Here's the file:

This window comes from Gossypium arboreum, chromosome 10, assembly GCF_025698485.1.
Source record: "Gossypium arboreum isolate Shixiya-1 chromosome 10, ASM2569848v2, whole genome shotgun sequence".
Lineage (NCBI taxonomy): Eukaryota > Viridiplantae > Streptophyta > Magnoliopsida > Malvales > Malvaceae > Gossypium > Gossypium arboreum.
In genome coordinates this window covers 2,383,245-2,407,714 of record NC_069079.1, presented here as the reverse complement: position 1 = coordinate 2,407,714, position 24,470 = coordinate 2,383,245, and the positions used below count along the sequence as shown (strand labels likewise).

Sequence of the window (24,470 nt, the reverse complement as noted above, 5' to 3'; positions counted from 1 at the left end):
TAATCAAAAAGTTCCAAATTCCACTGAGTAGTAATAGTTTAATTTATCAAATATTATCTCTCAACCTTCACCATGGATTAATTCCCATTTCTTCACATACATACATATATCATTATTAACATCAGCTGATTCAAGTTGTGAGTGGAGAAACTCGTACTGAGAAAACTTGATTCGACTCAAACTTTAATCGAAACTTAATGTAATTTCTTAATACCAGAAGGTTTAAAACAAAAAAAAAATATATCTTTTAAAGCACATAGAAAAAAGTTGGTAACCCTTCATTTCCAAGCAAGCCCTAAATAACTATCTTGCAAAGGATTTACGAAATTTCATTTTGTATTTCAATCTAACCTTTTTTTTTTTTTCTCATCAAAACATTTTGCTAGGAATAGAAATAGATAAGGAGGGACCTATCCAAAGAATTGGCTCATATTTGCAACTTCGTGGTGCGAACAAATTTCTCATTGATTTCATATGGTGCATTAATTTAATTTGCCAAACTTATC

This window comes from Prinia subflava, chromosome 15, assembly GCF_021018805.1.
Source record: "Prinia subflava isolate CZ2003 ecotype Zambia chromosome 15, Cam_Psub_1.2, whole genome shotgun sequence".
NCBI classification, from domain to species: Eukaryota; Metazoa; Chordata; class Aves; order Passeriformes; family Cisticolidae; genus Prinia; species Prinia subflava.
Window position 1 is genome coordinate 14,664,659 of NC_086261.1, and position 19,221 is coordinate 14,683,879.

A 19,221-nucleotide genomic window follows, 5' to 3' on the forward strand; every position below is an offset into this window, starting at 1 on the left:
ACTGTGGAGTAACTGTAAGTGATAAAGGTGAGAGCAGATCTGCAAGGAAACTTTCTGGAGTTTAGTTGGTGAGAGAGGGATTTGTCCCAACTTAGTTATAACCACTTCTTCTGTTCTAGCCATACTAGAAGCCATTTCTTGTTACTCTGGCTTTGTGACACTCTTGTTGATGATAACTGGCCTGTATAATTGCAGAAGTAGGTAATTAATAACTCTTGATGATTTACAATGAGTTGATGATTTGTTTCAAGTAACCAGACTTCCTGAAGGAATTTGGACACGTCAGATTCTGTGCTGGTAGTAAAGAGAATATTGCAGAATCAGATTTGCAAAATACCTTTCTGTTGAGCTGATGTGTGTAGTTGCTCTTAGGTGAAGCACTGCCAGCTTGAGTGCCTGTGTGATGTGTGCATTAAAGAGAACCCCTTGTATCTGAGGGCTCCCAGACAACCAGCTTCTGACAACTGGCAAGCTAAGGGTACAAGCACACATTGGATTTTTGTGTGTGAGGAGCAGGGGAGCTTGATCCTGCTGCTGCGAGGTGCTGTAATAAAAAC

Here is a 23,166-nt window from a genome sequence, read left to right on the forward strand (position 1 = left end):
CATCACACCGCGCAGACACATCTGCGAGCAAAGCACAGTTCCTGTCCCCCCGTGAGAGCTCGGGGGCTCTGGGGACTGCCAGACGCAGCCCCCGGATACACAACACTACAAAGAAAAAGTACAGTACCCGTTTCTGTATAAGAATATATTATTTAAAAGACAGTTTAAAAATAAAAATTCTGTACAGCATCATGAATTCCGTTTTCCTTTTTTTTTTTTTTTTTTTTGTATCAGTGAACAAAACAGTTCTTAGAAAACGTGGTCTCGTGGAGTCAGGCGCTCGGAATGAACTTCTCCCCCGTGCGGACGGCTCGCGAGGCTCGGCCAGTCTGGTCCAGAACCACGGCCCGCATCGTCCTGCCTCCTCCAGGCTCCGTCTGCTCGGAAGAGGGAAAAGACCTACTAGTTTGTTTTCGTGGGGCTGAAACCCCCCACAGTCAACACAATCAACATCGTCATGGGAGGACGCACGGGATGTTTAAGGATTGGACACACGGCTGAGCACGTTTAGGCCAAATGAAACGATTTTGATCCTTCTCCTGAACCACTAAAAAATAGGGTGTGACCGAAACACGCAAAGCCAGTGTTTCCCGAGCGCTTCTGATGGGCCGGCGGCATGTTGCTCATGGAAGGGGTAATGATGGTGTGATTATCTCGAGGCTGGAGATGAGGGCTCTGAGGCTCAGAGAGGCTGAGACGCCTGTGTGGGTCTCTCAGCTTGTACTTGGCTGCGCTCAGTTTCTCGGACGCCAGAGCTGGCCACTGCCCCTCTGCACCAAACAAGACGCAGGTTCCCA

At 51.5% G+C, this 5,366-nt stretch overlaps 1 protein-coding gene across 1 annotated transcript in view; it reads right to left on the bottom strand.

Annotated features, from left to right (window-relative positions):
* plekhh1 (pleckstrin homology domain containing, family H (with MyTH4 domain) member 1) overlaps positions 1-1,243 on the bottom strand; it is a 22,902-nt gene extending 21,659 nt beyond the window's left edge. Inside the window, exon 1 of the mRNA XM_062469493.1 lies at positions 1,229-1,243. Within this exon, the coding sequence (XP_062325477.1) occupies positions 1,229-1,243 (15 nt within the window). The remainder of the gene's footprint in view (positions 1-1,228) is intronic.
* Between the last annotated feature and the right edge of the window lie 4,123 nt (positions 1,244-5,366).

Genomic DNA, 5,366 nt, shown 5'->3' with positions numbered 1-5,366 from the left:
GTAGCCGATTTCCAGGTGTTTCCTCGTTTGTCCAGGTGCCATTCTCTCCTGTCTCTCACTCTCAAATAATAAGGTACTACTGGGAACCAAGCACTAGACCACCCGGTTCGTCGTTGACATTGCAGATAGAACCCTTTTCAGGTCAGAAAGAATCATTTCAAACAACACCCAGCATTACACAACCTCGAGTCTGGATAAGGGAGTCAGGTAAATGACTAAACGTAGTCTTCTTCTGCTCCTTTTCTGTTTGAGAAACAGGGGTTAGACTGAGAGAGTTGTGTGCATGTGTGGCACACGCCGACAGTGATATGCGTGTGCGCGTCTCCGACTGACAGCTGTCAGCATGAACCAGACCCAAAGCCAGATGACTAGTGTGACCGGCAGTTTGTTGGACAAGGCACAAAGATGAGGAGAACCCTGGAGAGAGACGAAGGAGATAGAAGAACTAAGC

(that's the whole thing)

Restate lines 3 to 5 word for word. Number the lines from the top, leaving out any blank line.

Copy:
Lineage (NCBI taxonomy): Eukaryota > Viridiplantae > Streptophyta > Magnoliopsida > Malvales > Malvaceae > Gossypium > Gossypium arboreum.
In genome coordinates this window covers 2,383,245-2,407,714 of record NC_069079.1, presented here as the reverse complement: position 1 = coordinate 2,407,714, position 24,470 = coordinate 2,383,245, and the positions used below count along the sequence as shown (strand labels likewise).

Sequence of the window (24,470 nt, the reverse complement as noted above, 5' to 3'; positions counted from 1 at the left end):